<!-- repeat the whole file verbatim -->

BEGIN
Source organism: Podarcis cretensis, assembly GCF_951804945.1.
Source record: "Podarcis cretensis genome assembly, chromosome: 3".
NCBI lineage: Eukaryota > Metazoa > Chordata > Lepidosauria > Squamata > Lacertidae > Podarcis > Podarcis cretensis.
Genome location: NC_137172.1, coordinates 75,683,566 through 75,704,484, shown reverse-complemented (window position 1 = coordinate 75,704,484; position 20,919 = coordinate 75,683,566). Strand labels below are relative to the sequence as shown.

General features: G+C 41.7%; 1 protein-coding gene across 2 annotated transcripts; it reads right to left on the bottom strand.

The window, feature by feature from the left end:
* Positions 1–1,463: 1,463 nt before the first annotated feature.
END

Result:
Source organism: Podarcis cretensis, assembly GCF_951804945.1.
Source record: "Podarcis cretensis genome assembly, chromosome: 3".
NCBI lineage: Eukaryota > Metazoa > Chordata > Lepidosauria > Squamata > Lacertidae > Podarcis > Podarcis cretensis.
Genome location: NC_137172.1, coordinates 75,683,566 through 75,704,484, shown reverse-complemented (window position 1 = coordinate 75,704,484; position 20,919 = coordinate 75,683,566). Strand labels below are relative to the sequence as shown.

General features: G+C 41.7%; 1 protein-coding gene across 2 annotated transcripts; it reads right to left on the bottom strand.

The window, feature by feature from the left end:
* Positions 1–1,463: 1,463 nt before the first annotated feature.